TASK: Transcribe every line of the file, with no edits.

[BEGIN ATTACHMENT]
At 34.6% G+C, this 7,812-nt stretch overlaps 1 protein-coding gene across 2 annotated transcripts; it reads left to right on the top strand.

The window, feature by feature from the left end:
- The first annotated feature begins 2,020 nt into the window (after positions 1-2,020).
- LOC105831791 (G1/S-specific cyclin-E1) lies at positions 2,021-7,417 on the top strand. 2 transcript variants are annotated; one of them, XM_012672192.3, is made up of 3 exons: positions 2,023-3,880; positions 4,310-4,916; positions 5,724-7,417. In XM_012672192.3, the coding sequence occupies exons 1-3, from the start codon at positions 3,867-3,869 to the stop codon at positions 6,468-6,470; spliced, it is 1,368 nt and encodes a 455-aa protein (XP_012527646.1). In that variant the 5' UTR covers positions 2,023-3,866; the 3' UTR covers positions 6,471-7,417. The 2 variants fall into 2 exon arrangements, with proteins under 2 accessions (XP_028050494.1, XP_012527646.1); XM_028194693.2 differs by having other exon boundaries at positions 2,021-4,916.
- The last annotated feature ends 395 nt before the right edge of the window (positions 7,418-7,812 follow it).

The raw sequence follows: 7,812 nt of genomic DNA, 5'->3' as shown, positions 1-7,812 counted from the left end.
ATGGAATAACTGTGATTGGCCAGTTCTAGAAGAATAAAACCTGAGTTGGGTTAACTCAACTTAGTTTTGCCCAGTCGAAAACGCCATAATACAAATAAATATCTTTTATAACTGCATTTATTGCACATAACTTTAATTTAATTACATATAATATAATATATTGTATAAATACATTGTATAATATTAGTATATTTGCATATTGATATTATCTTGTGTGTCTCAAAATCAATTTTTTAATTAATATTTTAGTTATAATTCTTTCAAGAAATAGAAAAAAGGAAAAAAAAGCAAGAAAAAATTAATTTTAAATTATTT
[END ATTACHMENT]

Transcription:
At 34.6% G+C, this 7,812-nt stretch overlaps 1 protein-coding gene across 2 annotated transcripts; it reads left to right on the top strand.

The window, feature by feature from the left end:
- The first annotated feature begins 2,020 nt into the window (after positions 1-2,020).
- LOC105831791 (G1/S-specific cyclin-E1) lies at positions 2,021-7,417 on the top strand. 2 transcript variants are annotated; one of them, XM_012672192.3, is made up of 3 exons: positions 2,023-3,880; positions 4,310-4,916; positions 5,724-7,417. In XM_012672192.3, the coding sequence occupies exons 1-3, from the start codon at positions 3,867-3,869 to the stop codon at positions 6,468-6,470; spliced, it is 1,368 nt and encodes a 455-aa protein (XP_012527646.1). In that variant the 5' UTR covers positions 2,023-3,866; the 3' UTR covers positions 6,471-7,417. The 2 variants fall into 2 exon arrangements, with proteins under 2 accessions (XP_028050494.1, XP_012527646.1); XM_028194693.2 differs by having other exon boundaries at positions 2,021-4,916.
- The last annotated feature ends 395 nt before the right edge of the window (positions 7,418-7,812 follow it).

The raw sequence follows: 7,812 nt of genomic DNA, 5'->3' as shown, positions 1-7,812 counted from the left end.
ATGGAATAACTGTGATTGGCCAGTTCTAGAAGAATAAAACCTGAGTTGGGTTAACTCAACTTAGTTTTGCCCAGTCGAAAACGCCATAATACAAATAAATATCTTTTATAACTGCATTTATTGCACATAACTTTAATTTAATTACATATAATATAATATATTGTATAAATACATTGTATAATATTAGTATATTTGCATATTGATATTATCTTGTGTGTCTCAAAATCAATTTTTTAATTAATATTTTAGTTATAATTCTTTCAAGAAATAGAAAAAAGGAAAAAAAAGCAAGAAAAAATTAATTTTAAATTATTT